[0038] There is also a possibility of regional perfusion that could be monitored or predicted in accordance with the presently disclosed subject. Because the pressure is likely to be different in different compartments of the cranium, a region of increased pressure might have depressed perfusion compared to another.

[0039] In addition, it is possible that "slow waves" exist that can be measured on the order of a minute or so, that are due to major shifts of tissue, releasing "bottled up" pressure, that are likely similar to "earthquakes" that will cause large brain motions. Certain noise filters can be incorporated into the software and/or hardware of the disclosed subject matter in order to protect data from being swamped or somehow made less effective by these "earthquake" type of events.

[0040] In pathological cases, ICP increases by various mechanisms, including for example: 1) the obstruction of the outflow of Cerebral Spinal Fluid (CSF) leading to hydrocephalus; 2) the expansion of solid tissue including: 2a) brain edema, 2b) intracranial hematoma, and 2c) tumor.

[0041] Some in-vivo models of ICP have measured "brain elasticity" (dP/dV) by the infusion of fluid into brains or spinal cords, assuming that the brain tissue is compressible or that the vascular and fluid spaces in the cranium have elastic boundaries. Here we consider an alternate conception of the cranio/cerebral dynamics.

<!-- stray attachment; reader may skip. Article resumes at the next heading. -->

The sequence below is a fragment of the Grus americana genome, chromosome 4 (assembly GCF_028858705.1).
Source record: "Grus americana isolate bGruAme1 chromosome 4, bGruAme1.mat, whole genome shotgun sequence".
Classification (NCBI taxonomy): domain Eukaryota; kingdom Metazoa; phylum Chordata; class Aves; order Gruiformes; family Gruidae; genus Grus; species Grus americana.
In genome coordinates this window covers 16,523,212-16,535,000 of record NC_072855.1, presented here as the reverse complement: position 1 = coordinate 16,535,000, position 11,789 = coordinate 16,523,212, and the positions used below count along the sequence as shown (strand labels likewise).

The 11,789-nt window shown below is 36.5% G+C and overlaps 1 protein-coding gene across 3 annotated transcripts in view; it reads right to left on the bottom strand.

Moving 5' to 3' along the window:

[0042] Expansion of the ventricles of the brain with CSF or of solid tissue in the cranium in theory cause a sequential series of increases in ICP. Fig. 2a shows a superior transverse cross- section of a brain 23 located within CSF 21, both of which are encapsulated by the skull 22. In this drawing, arrows A-A denotes the cushion of CSF which decreases as the brain swelling begins. This condition is referred to as a green status. Fig. 2b shows the point at which the brain has swollen to the extent at which a portion of the brain 23 contacts the skull 22 and the layer of CSF 21 surrounding the brain is non-existent (at least at certain points). This condition is referred to as orange status. Figs. 2c shows the collapse of the fluid filled ventricles located within the brain after the brain has swollen and substantially filled the calvarium. This condition is referred to as blue status. The final condition, red status, is schematically represented in Fig. 1 in that the arrow Y shows that the brain stem 27 will begin traversing out of its normal position. In this case, ICP measured for example by a manometer at opening 31 in the skull will be seen to significantly increase.